By Tim Montgomerie
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I don't primarily see aircraft as sources of pollution or noisy machines. I see them as our connection to overseas markets and overseas markets' connection to us. I also see them as the route to a guaranteed sunshiney holiday for a tired out family, yearning for a break. I see them as essential to Britain's economic competitiveness.
If I lived under the Heathrow flightpath I might feel differently (although aircraft are, thankfully, becoming quieter (and more fuel efficient)) but I think the Conservative Party was wrong to oppose a third runway at the UK's hub airport in our 2010 manifesto. But we did. Here's the clear and unambiguous wording:
"Our goal is to make Heathrow airport better, not bigger. We will stop the third runway and instead link Heathrow directly to our high speed rail network, providing an alternative to thousands of flights. In addition, we will: block plans for second runways at Stansted and Gatwick".*
Desperate to win votes across the South-East – which we would otherwise have lost to the Liberal Democrats – we made the wrong commitment but the manifesto left us with as much wiggle room as in the seat of a budget airline.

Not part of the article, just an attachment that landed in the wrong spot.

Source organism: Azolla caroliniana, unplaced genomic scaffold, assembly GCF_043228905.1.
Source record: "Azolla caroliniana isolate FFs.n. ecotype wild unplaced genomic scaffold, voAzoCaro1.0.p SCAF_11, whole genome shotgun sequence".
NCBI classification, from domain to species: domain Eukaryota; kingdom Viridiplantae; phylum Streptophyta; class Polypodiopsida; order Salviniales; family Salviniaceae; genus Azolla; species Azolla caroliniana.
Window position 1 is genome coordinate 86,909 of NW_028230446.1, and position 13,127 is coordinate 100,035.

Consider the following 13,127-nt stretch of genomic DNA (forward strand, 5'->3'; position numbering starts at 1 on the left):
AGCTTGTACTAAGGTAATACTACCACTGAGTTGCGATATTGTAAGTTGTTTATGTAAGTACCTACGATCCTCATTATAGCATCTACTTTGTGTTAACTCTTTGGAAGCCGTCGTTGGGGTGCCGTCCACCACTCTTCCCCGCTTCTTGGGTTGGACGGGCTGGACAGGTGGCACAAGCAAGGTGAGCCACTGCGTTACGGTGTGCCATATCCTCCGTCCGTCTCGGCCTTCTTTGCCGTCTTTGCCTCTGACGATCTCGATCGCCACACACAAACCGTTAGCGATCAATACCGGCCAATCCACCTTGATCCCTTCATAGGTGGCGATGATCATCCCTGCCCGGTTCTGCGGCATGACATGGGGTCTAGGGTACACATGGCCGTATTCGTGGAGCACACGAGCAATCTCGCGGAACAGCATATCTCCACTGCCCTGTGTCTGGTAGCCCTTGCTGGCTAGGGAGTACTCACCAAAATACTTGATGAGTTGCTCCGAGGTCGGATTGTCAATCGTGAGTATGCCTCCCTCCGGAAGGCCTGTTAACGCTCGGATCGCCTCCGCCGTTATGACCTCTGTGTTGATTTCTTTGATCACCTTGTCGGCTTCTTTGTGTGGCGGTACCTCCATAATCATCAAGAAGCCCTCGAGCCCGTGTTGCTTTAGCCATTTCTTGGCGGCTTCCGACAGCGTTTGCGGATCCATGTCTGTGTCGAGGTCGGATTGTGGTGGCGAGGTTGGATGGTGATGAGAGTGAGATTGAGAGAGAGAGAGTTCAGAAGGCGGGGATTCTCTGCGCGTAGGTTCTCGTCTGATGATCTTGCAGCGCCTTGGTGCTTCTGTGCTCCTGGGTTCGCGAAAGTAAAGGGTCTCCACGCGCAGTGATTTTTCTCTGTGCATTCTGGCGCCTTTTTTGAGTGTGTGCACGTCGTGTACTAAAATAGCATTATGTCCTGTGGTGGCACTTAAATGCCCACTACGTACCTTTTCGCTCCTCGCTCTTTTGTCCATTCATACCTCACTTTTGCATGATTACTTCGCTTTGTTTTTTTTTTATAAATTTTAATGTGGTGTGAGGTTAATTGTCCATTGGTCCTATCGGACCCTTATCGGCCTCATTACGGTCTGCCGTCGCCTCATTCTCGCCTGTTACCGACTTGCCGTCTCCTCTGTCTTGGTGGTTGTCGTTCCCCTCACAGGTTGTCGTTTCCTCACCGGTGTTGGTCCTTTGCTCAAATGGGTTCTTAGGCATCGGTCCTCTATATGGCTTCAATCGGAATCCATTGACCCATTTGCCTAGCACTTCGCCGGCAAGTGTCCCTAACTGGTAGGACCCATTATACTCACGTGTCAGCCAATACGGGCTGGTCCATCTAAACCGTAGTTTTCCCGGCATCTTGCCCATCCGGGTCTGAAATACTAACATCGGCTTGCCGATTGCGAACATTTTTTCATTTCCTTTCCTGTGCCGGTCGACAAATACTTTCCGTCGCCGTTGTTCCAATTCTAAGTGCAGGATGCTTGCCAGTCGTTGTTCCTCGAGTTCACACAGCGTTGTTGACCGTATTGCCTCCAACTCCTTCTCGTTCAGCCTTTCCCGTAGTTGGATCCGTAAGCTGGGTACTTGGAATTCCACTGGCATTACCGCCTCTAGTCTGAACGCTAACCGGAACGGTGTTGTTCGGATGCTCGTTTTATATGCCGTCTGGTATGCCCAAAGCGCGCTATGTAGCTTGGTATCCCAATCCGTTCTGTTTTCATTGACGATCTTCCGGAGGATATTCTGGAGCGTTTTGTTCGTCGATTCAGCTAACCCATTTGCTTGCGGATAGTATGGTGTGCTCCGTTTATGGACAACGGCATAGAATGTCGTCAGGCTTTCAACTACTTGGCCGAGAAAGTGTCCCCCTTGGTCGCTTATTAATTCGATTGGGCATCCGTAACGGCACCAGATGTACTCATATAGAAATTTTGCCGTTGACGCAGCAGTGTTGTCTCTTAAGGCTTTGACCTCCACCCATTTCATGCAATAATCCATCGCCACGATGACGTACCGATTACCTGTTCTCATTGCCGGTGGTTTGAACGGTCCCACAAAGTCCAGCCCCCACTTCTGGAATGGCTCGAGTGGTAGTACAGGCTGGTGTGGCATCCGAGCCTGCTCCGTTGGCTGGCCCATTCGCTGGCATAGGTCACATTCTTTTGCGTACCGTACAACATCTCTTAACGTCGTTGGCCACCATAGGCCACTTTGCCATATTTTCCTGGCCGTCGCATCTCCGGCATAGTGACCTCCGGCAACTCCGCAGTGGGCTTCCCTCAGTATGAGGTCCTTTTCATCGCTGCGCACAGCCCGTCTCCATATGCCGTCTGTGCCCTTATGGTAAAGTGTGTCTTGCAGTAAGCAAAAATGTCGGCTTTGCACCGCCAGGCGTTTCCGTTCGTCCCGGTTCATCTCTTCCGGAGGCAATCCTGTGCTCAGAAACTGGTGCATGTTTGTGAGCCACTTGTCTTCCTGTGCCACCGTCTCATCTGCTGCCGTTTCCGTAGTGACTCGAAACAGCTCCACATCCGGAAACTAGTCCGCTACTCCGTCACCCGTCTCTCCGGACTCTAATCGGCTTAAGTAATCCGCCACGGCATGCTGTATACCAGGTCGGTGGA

Despite this, tomorrow's Sunday Telegraph reports that Owen Paterson, the Northern Ireland Secretary, is the latest senior Tory to call for a U-turn on the policy. Grant Shapps appeared to do so in today's Daily Telegraph. I don't see the point for two reasons. One is the break of a clear promise and I don't think parties should break promises without exceptional justifications. Two, I can't see the Liberal Democrats U-turning even if we do. The public anguish is all pointless therefore. The sensible course is to go back to the electorate in 2015 with a different policy or start exploring the possibility of second hub airports at, for example, Luton or on the Thames Estuary.
* Cameron was even more emphatic than the Tory manifesto; "No ifs, no buts, no third runway," he promised voters.